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Scientists 'Print' Human Skin Using 3D Bioprinter -- Is This the Future of Skin Replacement?

Mar 16, 2017 01:43 PM EDT
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Scientists Use 3D Bioprinter To 'Print' Human Skin - Uses, Benefits Of New Technology
A group of scientists were able to create a prototype and still fully-functional human skin with a 3D bioprinter. They plan on improving this technology and use the skin for pharmaceutical, chemical and cosmetic benefits.
(Photo : Photo by Joe Raedle/Getty Images)

A group of scientists were able to print a prototype and fully-functional human skin using a 3D bioprinter. The new technology may be used for pharmaceutical, chemical and cosmetic procedures.

The printed human skin was the brainchild of researchers from the Universidad Carlos III de Madrid, the CIEMAT or the Center for Energy, Environmental and Technological Research and the Hospital General Universitario Gregorio Maranon, with the help of the BioDan Group.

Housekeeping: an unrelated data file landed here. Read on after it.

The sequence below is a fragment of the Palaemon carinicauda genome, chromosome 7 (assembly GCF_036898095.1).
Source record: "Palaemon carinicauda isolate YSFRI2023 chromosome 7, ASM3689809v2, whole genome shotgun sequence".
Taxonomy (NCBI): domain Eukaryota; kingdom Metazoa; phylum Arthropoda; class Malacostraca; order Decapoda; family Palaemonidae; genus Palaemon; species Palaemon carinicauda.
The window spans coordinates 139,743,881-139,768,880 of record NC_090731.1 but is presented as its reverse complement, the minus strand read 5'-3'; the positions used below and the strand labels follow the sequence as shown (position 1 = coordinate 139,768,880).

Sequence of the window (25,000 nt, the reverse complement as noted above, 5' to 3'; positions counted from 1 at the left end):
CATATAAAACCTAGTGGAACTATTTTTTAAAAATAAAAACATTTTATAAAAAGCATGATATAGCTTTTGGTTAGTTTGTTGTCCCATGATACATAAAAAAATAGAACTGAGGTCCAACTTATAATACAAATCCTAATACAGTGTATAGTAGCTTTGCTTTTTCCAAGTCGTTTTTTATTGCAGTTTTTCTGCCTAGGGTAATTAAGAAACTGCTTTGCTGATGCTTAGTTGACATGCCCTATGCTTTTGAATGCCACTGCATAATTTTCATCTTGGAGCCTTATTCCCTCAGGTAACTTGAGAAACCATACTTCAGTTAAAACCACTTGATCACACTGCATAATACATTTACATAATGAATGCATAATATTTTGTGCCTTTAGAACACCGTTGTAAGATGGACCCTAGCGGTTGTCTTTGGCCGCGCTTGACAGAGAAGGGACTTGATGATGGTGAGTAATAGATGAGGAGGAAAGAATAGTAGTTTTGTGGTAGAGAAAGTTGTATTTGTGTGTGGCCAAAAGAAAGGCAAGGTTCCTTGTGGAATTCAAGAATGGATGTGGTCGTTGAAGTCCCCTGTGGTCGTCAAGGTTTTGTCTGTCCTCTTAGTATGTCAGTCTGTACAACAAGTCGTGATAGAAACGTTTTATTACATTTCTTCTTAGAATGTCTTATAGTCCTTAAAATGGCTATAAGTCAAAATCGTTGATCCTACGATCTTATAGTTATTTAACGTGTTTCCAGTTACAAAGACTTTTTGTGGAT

The process can be used in two ways. The first is to create allogeneic skin from a cell stock for industrial purposes. A patient's skin is then used to create autologous cells, for therapeutic use such as burns. This new "automated and industrialized" procedure wil be less expensive than manually producing skin.

According to UC3M, the human skin will be one of the first "living" organs that would be created via bioprinting and the first to be introduced in the market. Interestingly, the product itself "is like" the skin, with an epidermis and a dermis. Its third layer are fibroblasts that create collagen, which provides the skin's elasticity and strength.

The research, published in Biofabrication, marks the first use of 3D printing technology to actually create human skin. The researchers used biolinks instead of cartridges and colored inks to "print" the skin. This means injectors with biological components were used to create the skin, like how printers make paper.

Juan Francisco del Canizo, one of the researchers, said the best way to do this is to learn which components mix the best so the cells will not die quickly.

The scientists first used human cells so they can create their own human collagen, which means operations will now be done without relying on animal collagen.

European regulatory agencies are currently in the process of approving the usage of such a method in transplants or with skin problems.

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